White at the mic – Walnut Street Café hosts weekly events for musicians and speakers

September 16, 2010
By

Lynn musician Don White has led a very interesting life. A professional folk singer and songwriter since 1988, he has seven CDs and two DVDs to his credit and has also written a book, “Memoirs of a ‘C’ Student, a lot of which is about Lynn.

In the 1990s, White had a regional hit, “I’m from Lynn, What can I Say,” which received a lot of airtime on WBCN-FM.

White, 53, is somewhat of a legend on the café and coffeehouse circuit, having performed in them all of his adult life. He’s also a local pioneer, helping Lynn-area people find their creative voice at the Walnut Street Café.

White, a graduate of Lynn Classical High School, is bringing his common-man touch and immense talent to the Walnut Street Café each week as the leader of two diverse events: Don White’s Sunday Open Mic (live music performances) and SPEAK UP! Spoken Word Open Mic [hosted by Tony Toledo], bringing a crowd of poets, storytellers, comedians, community activitists, and overall creative people to the café every Wednesday at 7 p.m. Both events are free of charge.

A grandfather and father in a multi-generational Lynn family, White lives within walking distance of the Walnut Street Café.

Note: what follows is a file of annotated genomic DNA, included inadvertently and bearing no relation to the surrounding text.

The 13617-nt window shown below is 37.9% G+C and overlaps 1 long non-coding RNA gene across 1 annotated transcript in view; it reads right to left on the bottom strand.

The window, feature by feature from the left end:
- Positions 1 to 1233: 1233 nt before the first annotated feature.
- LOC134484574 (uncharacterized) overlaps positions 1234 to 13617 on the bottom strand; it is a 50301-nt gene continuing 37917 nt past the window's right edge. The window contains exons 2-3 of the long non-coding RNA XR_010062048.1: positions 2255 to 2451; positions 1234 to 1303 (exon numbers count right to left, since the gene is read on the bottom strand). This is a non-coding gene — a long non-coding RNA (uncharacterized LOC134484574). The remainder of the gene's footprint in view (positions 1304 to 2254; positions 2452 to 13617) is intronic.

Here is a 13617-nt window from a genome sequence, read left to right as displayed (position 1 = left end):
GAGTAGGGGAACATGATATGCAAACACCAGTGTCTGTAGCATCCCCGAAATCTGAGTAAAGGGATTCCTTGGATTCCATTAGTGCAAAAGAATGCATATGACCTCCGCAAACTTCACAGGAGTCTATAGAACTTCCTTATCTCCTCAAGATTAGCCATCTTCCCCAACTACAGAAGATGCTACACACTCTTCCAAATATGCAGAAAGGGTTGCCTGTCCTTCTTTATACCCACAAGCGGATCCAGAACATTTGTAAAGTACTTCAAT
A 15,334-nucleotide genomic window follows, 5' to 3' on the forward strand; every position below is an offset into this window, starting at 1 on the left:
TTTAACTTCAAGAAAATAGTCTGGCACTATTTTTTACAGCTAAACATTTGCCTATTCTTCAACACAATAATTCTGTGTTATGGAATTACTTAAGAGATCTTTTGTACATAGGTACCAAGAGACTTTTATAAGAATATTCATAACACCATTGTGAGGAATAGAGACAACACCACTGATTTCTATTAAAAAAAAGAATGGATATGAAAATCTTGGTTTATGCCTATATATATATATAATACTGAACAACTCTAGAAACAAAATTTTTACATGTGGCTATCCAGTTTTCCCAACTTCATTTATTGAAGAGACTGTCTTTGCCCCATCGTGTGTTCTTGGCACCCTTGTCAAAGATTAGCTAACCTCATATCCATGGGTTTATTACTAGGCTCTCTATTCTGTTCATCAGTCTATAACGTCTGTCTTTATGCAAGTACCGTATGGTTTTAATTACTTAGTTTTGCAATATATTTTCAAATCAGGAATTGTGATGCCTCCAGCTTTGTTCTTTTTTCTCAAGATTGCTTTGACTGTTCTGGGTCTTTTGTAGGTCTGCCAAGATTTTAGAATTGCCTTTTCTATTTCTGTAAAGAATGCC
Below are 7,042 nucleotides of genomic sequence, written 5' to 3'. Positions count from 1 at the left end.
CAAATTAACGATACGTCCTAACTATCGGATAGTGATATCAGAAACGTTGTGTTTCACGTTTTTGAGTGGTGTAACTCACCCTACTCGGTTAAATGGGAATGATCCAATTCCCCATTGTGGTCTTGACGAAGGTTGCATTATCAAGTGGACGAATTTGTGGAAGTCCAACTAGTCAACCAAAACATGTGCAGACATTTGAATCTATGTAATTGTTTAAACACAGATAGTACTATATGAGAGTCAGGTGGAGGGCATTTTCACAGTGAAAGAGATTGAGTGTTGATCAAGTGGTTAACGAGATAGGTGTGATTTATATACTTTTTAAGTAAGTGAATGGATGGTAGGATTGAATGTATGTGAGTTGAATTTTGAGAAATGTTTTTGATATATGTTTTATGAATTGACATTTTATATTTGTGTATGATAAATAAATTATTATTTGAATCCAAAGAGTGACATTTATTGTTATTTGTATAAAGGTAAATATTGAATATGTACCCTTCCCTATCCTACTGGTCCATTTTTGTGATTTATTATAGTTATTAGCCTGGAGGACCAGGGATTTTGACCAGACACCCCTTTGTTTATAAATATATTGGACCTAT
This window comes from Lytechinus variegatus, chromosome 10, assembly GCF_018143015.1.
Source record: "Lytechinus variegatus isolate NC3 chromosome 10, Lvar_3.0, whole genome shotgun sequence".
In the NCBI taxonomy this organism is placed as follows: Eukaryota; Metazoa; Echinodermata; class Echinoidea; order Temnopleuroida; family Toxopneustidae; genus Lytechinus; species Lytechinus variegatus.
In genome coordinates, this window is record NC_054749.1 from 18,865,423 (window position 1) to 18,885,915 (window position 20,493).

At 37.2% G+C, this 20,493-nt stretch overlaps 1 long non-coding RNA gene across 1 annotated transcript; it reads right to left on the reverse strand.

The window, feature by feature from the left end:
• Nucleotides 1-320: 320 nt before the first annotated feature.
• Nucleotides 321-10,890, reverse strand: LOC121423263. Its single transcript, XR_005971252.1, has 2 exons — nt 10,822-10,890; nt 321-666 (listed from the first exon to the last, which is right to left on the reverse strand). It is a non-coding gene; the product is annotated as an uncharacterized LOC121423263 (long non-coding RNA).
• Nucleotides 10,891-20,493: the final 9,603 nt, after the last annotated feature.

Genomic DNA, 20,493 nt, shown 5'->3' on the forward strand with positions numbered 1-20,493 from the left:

He reached out to Jim Chalmers, owner of the café, and Speak Up and Sunday Open Mic were born.

“The idea for Speak Up was to emulate other spoken word open mic nights I had seen in Cambridge,” said White during an interview in the Walnut Street Café’ courtyard. “It’s an event where people are attentive and respectful and everybody gets to say what they want.”

Speak Up debuted at the café on Sept. 1. Sunday Open Mic program was launched three months ago.

“The Sunday Music Open Mic has been a gigantic success,” related White. “It’s a really hip event. It’s mostly people in the 20s and they just take the place over. Everybody is really respectful to each other and then afterwards, we come out and jam in the courtyard.”

The reaction to White and the Chalmers family’s efforts to bring these distinct events to Lynn has exceeded expectations.

“The response has been tremendous,” said White. “It turns out that there’s a tremendous demand for this sort of thing.”

White said the idea behind Spoken Word is simple. “People just get up and they talk about whatever they want,” he said. “There is a five-minute limit and there’s a featured poet in the middle of the program. It’s free form. We deliberately didn’t call it a poetry reading or a storytellers’ gathering because we wanted everyone to feel what they had to say had value. I feel Spoken Word is a secret jewel in the city. These two programs at the café are helping to nurture the latent creativity that’s in the community.”

Michael Chalmers, assistant manager of the Walnut Street Café and a former football standout at St. Mary’s High School, said Open Mic and Speak Up have been great showcases for the café’s patrons to enjoy.

“It’s really fun to have these local artists bring their music here and to get out there on stage and be heard,” said Chalmers. “We feel our café is a great venue for these types of events. I’ve always been a fan of Don White’s. He’s a great Lynn resident and I’m glad we have a piece of him at our café now."

Recent Activity

Full Print Edition